Steve Case is the co-founder of America Online, the company that democratized online access. Steve is currently the chairman of the Revolution investment firm and also the Case Foundation. President Obama named him Presidential Ambassador for Global Entrepreneurship. Additionally, Steve has chaired Startup America and Startup Weekend, initiatives to promote entrepreneurship.
In short, he’s a billionaire. But let me tell you a story that will give you a better insight into the man. I had dinner with Steve and his crew immediately after Apple blew up the contract for Steve’s company to create an online service for consumers called AppleLink Personal Edition.
I remember telling him that Apple did him a big favor because Apple was, and still is, a hardware device company. Steve asked me to consult to what became America Online and to do some online conferences, and I agreed. (I should have gone to work for the company, but what did I know?)
Two years later I saw Steve, and he asked me if I was still working with his folks. I told him that I wasn’t. Then he asked me if I ever got the stock options that were promised, and I told him that I hadn’t but not worry about them because I hadn’t done that much.
But he insisted that I get the options, and let’s just say that those options were like the proverbial two fish in Matthew 14 that fed thousands of people. He didn’t have to give me those options, but they changed the trajectory of my net worth.
And now he’s written a book called The Third Wave: An Entrepreneurs Vision of the Future. I recommend that you read it to gain insights into the next curve of tech entrepreneurship. You can get it here. Here’s a short interview about entrepreneurship and the book.
Q. Why did AOL succeed where better-funded services such as Prodigy, Genie, MSN, and CompuServe failed?
A. We had the 4 Ps going for us: people, product, partnerships, and perseverance.
First, people. Our team really believed in the idea of the Internet. When we started AOL in 1985, just 3% of people were online, and they were online for only one hour per week. But despite that, we felt we were ushering in a revolution that could change the world. Some of the bigger companies we competed with saw it as a business; we saw it as a movement.
Second, product. We knew the Internet had to be easy to use, useful, fun, and affordable if it was going to get broad consumer adoption. And we worked tirelessly to build a great consumer-friendly service and evangelize—with your help!—the benefits of going online. We wanted to democratize access to the Internet, so everybody could benefit. Our rallying cry in those early years was we needed to make AOL easy enough for my mom to use.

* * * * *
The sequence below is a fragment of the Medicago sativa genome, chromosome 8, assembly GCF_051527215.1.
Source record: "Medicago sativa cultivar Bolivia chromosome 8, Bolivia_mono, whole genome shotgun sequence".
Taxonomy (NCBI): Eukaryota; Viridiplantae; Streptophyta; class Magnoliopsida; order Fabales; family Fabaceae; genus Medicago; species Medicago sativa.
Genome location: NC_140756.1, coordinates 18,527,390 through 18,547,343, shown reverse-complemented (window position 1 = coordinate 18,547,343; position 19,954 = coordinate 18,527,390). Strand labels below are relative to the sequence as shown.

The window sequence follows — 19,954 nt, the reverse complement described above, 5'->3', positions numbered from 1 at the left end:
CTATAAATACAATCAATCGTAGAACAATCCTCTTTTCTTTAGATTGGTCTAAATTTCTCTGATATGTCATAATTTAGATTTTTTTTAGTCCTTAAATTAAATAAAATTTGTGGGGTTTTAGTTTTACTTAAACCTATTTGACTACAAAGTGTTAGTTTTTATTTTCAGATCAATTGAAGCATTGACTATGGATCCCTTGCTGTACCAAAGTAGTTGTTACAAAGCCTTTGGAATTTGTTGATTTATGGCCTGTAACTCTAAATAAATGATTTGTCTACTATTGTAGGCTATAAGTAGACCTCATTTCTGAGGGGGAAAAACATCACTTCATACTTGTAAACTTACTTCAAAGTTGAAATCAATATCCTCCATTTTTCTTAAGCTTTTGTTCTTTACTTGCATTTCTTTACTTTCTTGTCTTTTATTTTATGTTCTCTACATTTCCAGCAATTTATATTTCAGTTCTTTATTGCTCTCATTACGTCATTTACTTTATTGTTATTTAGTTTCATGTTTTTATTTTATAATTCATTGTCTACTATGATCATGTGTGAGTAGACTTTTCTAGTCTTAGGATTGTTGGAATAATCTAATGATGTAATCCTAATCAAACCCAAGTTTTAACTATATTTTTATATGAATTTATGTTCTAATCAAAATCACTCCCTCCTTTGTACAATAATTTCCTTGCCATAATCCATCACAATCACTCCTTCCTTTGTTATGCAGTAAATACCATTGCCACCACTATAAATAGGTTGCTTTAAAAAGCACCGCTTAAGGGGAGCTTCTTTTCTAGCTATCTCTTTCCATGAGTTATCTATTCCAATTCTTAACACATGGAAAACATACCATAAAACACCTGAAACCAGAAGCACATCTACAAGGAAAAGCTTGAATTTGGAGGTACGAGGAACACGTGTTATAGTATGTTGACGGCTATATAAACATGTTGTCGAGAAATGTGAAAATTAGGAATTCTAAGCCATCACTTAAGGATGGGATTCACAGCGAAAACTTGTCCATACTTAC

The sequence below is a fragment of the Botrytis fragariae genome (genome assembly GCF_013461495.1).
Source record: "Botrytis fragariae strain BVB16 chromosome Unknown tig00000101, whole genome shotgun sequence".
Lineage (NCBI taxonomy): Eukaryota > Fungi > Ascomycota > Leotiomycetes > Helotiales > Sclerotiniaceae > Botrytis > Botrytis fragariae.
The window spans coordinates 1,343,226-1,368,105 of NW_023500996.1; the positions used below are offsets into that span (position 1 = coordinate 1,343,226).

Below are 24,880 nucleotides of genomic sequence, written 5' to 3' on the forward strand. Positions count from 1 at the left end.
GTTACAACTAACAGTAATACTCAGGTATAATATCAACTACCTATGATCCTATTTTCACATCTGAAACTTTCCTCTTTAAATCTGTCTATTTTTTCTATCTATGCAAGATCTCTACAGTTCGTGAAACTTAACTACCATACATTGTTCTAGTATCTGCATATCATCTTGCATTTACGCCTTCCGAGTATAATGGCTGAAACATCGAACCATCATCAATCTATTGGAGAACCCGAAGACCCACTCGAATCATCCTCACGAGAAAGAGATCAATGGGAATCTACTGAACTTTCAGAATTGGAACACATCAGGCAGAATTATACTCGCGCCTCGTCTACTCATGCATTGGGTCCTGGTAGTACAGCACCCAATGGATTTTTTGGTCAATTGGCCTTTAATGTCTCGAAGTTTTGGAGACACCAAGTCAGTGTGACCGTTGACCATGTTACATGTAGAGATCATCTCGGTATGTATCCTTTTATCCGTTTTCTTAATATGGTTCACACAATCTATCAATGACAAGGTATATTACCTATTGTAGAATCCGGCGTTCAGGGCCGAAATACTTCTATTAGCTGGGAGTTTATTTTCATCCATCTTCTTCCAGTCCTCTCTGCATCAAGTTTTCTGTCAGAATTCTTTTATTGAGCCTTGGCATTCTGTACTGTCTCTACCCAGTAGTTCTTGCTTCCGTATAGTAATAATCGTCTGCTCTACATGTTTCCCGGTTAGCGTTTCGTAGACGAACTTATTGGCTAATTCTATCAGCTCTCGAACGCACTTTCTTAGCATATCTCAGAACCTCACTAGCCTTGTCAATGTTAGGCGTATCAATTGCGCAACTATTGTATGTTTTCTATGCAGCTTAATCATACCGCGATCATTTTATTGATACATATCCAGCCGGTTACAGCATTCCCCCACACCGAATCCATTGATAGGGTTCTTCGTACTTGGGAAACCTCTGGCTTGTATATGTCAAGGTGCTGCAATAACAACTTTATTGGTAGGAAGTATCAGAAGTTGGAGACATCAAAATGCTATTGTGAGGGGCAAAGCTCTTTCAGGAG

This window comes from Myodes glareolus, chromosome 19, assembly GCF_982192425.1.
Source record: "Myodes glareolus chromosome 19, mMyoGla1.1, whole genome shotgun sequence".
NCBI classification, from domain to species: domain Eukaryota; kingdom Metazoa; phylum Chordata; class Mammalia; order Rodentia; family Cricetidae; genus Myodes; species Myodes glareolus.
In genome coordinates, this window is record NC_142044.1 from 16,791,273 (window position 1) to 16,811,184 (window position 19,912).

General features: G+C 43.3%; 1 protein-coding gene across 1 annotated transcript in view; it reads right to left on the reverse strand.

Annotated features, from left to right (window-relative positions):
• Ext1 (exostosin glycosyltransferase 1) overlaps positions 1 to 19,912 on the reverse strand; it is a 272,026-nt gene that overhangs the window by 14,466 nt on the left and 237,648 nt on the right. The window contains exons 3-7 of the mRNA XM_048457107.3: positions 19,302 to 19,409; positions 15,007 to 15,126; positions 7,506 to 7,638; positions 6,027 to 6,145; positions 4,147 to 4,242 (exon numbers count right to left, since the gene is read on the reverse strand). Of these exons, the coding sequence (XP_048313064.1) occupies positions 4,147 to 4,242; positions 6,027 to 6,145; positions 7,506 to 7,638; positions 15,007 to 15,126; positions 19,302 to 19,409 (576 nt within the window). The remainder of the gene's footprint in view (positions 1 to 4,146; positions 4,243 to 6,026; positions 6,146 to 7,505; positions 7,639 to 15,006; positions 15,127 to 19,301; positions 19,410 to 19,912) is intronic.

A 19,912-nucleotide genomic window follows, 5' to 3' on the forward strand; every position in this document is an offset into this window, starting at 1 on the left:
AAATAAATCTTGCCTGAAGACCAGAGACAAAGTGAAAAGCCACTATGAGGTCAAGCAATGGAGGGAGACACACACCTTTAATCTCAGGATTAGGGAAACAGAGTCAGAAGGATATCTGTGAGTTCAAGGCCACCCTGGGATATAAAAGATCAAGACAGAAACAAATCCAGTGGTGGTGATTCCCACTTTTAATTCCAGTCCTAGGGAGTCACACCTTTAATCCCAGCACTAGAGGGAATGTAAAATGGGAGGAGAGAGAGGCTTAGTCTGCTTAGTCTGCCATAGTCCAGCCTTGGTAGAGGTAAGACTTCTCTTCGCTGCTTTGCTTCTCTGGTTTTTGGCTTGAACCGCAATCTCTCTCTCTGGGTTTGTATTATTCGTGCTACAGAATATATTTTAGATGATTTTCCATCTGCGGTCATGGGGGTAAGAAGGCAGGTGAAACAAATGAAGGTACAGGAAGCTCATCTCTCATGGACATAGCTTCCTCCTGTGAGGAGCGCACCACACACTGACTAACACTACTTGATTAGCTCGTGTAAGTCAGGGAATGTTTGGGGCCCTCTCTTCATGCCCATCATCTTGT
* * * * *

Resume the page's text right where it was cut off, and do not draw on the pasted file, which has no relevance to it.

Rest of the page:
Third, partnerships. We recognized we couldn’t go it alone, and we worked hard to establish partnerships. In our early days, we crafted partnerships with the PC manufacturers such as Commodore, Radio Shack, Apple, and Tandy, and the modem companies like Hayes. Then we worked with network companies such as MCI and Sprint, to drive down the cost of connecting (when we started, it was typically $10 per hour!).
Finally, we worked with dozens of media and software companies. An African proverb comes to mind: if you want to go quickly, go alone, but if you want to go far, go together. We wanted to go far, so we went together, knitting together a tapestry of alliances.
And fourth, perseverance. We stuck with it, despite numerous setbacks. For example, when Apple canceled the deal to jointly offer AppleLink Personal Edition, that created a crisis and forced a pivot. We renamed the service America Online, which soon became AOL.
I used to joke that AOL was a decade-in-the-making overnight success. We just would not give up. Our investors almost forced us to sell, but we convinced them to stick with it. Finally, we broke through. We were the first Internet company to go public (in 1992), and the best-performing stock of the 1990s. At our peak, nearly half of all U.S. Internet traffic flowed through AOL. But we wouldn’t have made it without those 4 Ps.
Q. Then why do incumbents fail?
A. Startups are attackers. They play offense and seek to seize opportunities. Incumbents tend to be defenders, trying to protect the status quo. As companies scale, it gets harder to continue to be an attacker.